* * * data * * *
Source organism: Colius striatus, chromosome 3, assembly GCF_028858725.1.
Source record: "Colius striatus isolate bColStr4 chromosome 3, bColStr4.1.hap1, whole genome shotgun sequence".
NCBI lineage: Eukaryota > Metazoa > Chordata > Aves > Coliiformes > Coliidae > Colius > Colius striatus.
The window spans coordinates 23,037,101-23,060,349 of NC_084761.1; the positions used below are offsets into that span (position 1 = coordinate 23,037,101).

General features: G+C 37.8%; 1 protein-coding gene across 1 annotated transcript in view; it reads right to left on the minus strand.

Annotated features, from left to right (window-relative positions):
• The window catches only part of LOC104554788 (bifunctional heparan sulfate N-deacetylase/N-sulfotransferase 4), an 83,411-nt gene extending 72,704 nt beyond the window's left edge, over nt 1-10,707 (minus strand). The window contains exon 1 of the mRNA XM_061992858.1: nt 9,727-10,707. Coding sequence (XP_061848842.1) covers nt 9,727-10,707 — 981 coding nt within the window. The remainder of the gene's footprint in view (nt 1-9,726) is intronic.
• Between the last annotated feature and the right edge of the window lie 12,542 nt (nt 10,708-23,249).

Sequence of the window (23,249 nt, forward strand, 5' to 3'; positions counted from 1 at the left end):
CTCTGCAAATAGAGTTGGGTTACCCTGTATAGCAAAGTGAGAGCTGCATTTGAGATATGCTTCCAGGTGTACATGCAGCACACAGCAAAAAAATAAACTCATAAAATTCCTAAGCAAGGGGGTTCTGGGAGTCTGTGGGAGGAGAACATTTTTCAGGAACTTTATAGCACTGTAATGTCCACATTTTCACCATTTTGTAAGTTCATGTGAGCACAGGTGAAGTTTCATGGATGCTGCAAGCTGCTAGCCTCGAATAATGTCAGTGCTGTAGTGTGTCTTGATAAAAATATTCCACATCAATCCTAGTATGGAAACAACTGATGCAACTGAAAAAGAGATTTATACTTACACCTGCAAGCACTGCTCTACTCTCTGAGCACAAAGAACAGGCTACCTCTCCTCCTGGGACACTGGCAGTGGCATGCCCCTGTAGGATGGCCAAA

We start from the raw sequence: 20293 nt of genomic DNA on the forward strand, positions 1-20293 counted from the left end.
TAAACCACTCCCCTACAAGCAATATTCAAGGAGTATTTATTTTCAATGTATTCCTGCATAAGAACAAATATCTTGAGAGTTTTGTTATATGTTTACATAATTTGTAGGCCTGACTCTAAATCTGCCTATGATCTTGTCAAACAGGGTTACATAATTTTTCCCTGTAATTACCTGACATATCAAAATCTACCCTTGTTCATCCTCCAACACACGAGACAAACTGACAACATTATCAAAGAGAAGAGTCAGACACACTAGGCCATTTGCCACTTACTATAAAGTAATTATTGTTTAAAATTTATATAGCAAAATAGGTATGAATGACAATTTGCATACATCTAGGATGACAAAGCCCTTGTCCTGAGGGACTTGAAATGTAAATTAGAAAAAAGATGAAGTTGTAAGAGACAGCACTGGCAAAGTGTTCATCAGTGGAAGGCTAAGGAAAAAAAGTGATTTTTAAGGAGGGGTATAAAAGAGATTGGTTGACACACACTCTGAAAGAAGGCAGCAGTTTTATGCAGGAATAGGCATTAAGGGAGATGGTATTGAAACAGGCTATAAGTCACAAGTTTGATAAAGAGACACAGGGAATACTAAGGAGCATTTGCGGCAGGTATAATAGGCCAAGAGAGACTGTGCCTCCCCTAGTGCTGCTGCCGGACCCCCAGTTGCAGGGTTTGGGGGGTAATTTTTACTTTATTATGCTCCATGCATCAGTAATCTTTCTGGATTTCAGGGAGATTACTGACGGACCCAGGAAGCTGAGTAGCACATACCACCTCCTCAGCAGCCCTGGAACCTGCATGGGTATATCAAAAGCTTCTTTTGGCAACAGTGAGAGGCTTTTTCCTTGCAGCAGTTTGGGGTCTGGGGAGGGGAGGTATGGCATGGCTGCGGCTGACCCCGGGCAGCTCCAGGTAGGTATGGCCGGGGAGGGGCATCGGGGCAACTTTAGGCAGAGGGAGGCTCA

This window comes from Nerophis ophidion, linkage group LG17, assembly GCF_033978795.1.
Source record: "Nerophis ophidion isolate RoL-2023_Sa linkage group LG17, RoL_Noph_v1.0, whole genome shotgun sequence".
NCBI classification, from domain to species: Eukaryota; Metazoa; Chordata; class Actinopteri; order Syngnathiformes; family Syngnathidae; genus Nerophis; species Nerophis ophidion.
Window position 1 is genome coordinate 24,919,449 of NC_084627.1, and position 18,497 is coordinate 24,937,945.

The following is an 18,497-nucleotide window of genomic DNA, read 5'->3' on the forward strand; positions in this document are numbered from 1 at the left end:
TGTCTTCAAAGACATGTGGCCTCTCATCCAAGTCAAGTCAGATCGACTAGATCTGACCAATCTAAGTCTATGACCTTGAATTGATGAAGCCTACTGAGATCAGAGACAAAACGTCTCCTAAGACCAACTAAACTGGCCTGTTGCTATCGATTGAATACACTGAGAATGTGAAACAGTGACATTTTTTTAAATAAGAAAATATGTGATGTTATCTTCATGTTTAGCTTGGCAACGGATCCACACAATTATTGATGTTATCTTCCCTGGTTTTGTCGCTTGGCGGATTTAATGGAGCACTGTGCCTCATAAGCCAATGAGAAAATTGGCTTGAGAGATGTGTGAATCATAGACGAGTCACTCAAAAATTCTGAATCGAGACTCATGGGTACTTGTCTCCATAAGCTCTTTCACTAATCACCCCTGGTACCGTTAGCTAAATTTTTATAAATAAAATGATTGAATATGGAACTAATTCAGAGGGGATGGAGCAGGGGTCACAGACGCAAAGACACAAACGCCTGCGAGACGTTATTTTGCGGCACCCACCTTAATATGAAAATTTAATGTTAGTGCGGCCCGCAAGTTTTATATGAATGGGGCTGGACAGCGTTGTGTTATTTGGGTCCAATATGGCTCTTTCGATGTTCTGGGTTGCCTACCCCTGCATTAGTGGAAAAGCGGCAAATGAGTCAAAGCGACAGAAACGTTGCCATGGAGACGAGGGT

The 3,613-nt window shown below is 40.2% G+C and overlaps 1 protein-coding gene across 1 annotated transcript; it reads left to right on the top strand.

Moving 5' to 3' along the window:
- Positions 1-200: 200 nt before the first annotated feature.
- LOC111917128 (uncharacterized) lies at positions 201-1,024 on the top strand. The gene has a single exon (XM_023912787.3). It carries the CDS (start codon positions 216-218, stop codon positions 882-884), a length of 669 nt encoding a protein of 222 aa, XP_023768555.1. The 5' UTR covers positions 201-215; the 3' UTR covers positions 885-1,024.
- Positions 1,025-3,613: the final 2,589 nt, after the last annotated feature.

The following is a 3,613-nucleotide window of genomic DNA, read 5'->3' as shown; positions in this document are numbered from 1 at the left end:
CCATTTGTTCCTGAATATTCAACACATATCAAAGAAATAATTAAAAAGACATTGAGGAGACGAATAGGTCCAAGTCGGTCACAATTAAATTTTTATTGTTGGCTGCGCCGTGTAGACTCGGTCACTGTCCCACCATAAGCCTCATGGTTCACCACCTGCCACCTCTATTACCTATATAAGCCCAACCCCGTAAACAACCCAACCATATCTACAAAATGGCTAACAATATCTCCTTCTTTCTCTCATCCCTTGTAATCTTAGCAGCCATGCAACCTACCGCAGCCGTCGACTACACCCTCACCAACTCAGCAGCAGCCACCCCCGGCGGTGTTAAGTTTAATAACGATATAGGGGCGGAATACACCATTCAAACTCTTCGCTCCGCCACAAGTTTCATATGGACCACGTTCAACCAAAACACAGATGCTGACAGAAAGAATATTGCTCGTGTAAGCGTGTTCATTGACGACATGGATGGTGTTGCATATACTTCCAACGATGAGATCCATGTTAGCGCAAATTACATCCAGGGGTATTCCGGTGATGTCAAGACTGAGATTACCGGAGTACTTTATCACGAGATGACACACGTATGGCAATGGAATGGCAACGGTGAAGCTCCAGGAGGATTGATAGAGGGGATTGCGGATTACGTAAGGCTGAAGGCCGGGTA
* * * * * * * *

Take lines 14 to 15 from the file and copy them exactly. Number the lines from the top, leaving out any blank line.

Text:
Source record: "Nerophis ophidion isolate RoL-2023_Sa linkage group LG17, RoL_Noph_v1.0, whole genome shotgun sequence".
NCBI classification, from domain to species: Eukaryota; Metazoa; Chordata; class Actinopteri; order Syngnathiformes; family Syngnathidae; genus Nerophis; species Nerophis ophidion.